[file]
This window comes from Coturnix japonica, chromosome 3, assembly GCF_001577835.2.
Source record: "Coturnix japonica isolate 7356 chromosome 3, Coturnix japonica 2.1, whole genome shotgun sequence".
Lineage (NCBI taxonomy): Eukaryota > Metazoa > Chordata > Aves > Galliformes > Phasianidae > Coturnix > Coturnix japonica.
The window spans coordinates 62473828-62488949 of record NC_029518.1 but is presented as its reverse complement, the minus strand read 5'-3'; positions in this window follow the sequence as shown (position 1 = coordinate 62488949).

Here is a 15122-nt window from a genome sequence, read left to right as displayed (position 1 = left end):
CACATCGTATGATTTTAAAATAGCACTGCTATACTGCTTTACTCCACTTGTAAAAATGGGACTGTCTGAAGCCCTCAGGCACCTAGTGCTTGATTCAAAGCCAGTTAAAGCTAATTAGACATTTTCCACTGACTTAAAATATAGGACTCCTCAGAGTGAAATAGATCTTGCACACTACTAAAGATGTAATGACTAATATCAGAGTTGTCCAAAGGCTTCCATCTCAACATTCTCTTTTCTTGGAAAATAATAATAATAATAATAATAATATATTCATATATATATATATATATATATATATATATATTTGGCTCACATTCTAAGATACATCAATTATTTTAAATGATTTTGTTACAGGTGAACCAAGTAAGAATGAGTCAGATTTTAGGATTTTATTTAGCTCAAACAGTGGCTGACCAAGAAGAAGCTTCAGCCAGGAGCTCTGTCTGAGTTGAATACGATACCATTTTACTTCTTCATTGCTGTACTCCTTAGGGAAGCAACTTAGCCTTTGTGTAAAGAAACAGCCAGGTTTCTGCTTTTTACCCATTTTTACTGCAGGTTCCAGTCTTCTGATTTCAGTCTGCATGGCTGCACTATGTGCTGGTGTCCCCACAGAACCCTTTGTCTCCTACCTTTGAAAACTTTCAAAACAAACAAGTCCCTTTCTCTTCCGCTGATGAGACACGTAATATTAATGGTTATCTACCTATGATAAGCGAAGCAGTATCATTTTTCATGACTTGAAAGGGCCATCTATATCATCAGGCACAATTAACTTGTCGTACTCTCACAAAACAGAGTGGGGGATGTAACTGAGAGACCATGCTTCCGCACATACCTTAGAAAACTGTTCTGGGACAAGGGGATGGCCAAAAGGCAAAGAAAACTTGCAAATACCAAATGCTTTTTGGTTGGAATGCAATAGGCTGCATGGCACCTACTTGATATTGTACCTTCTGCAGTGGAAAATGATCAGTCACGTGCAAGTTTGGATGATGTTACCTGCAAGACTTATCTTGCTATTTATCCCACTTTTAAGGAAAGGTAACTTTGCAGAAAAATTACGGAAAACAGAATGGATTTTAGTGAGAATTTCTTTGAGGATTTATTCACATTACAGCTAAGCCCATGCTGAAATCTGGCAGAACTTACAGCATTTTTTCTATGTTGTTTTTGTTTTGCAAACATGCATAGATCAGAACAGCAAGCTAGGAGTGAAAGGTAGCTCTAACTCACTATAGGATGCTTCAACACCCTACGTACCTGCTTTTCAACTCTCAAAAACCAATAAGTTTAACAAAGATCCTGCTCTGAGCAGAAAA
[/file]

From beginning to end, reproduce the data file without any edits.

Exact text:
This window comes from Coturnix japonica, chromosome 3, assembly GCF_001577835.2.
Source record: "Coturnix japonica isolate 7356 chromosome 3, Coturnix japonica 2.1, whole genome shotgun sequence".
Lineage (NCBI taxonomy): Eukaryota > Metazoa > Chordata > Aves > Galliformes > Phasianidae > Coturnix > Coturnix japonica.
The window spans coordinates 62473828-62488949 of record NC_029518.1 but is presented as its reverse complement, the minus strand read 5'-3'; positions in this window follow the sequence as shown (position 1 = coordinate 62488949).

Here is a 15122-nt window from a genome sequence, read left to right as displayed (position 1 = left end):
CACATCGTATGATTTTAAAATAGCACTGCTATACTGCTTTACTCCACTTGTAAAAATGGGACTGTCTGAAGCCCTCAGGCACCTAGTGCTTGATTCAAAGCCAGTTAAAGCTAATTAGACATTTTCCACTGACTTAAAATATAGGACTCCTCAGAGTGAAATAGATCTTGCACACTACTAAAGATGTAATGACTAATATCAGAGTTGTCCAAAGGCTTCCATCTCAACATTCTCTTTTCTTGGAAAATAATAATAATAATAATAATAATATATTCATATATATATATATATATATATATATATATATTTGGCTCACATTCTAAGATACATCAATTATTTTAAATGATTTTGTTACAGGTGAACCAAGTAAGAATGAGTCAGATTTTAGGATTTTATTTAGCTCAAACAGTGGCTGACCAAGAAGAAGCTTCAGCCAGGAGCTCTGTCTGAGTTGAATACGATACCATTTTACTTCTTCATTGCTGTACTCCTTAGGGAAGCAACTTAGCCTTTGTGTAAAGAAACAGCCAGGTTTCTGCTTTTTACCCATTTTTACTGCAGGTTCCAGTCTTCTGATTTCAGTCTGCATGGCTGCACTATGTGCTGGTGTCCCCACAGAACCCTTTGTCTCCTACCTTTGAAAACTTTCAAAACAAACAAGTCCCTTTCTCTTCCGCTGATGAGACACGTAATATTAATGGTTATCTACCTATGATAAGCGAAGCAGTATCATTTTTCATGACTTGAAAGGGCCATCTATATCATCAGGCACAATTAACTTGTCGTACTCTCACAAAACAGAGTGGGGGATGTAACTGAGAGACCATGCTTCCGCACATACCTTAGAAAACTGTTCTGGGACAAGGGGATGGCCAAAAGGCAAAGAAAACTTGCAAATACCAAATGCTTTTTGGTTGGAATGCAATAGGCTGCATGGCACCTACTTGATATTGTACCTTCTGCAGTGGAAAATGATCAGTCACGTGCAAGTTTGGATGATGTTACCTGCAAGACTTATCTTGCTATTTATCCCACTTTTAAGGAAAGGTAACTTTGCAGAAAAATTACGGAAAACAGAATGGATTTTAGTGAGAATTTCTTTGAGGATTTATTCACATTACAGCTAAGCCCATGCTGAAATCTGGCAGAACTTACAGCATTTTTTCTATGTTGTTTTTGTTTTGCAAACATGCATAGATCAGAACAGCAAGCTAGGAGTGAAAGGTAGCTCTAACTCACTATAGGATGCTTCAACACCCTACGTACCTGCTTTTCAACTCTCAAAAACCAATAAGTTTAACAAAGATCCTGCTCTGAGCAGAAAA